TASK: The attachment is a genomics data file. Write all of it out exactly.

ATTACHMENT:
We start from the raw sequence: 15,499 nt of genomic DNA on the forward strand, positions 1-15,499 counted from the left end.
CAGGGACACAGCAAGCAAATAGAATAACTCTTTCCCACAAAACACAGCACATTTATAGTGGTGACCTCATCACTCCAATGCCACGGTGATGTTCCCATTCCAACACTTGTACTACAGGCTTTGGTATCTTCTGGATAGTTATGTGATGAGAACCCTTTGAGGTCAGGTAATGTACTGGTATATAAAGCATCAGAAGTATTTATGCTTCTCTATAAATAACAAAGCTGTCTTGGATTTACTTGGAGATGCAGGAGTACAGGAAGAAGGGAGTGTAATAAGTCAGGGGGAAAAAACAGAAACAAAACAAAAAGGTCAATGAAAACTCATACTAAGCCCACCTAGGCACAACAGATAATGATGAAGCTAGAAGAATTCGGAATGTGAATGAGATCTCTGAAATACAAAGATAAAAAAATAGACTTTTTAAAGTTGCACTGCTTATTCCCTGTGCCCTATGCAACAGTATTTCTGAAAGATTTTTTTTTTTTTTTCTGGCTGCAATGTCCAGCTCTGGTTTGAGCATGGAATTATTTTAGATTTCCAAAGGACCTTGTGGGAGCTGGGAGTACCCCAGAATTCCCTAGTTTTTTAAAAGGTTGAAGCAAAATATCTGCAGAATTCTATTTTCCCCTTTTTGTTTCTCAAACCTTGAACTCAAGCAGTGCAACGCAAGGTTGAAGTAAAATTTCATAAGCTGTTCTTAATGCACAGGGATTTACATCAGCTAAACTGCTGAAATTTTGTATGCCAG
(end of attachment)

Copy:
We start from the raw sequence: 15,499 nt of genomic DNA on the forward strand, positions 1-15,499 counted from the left end.
CAGGGACACAGCAAGCAAATAGAATAACTCTTTCCCACAAAACACAGCACATTTATAGTGGTGACCTCATCACTCCAATGCCACGGTGATGTTCCCATTCCAACACTTGTACTACAGGCTTTGGTATCTTCTGGATAGTTATGTGATGAGAACCCTTTGAGGTCAGGTAATGTACTGGTATATAAAGCATCAGAAGTATTTATGCTTCTCTATAAATAACAAAGCTGTCTTGGATTTACTTGGAGATGCAGGAGTACAGGAAGAAGGGAGTGTAATAAGTCAGGGGGAAAAAACAGAAACAAAACAAAAAGGTCAATGAAAACTCATACTAAGCCCACCTAGGCACAACAGATAATGATGAAGCTAGAAGAATTCGGAATGTGAATGAGATCTCTGAAATACAAAGATAAAAAAATAGACTTTTTAAAGTTGCACTGCTTATTCCCTGTGCCCTATGCAACAGTATTTCTGAAAGATTTTTTTTTTTTTTTCTGGCTGCAATGTCCAGCTCTGGTTTGAGCATGGAATTATTTTAGATTTCCAAAGGACCTTGTGGGAGCTGGGAGTACCCCAGAATTCCCTAGTTTTTTAAAAGGTTGAAGCAAAATATCTGCAGAATTCTATTTTCCCCTTTTTGTTTCTCAAACCTTGAACTCAAGCAGTGCAACGCAAGGTTGAAGTAAAATTTCATAAGCTGTTCTTAATGCACAGGGATTTACATCAGCTAAACTGCTGAAATTTTGTATGCCAG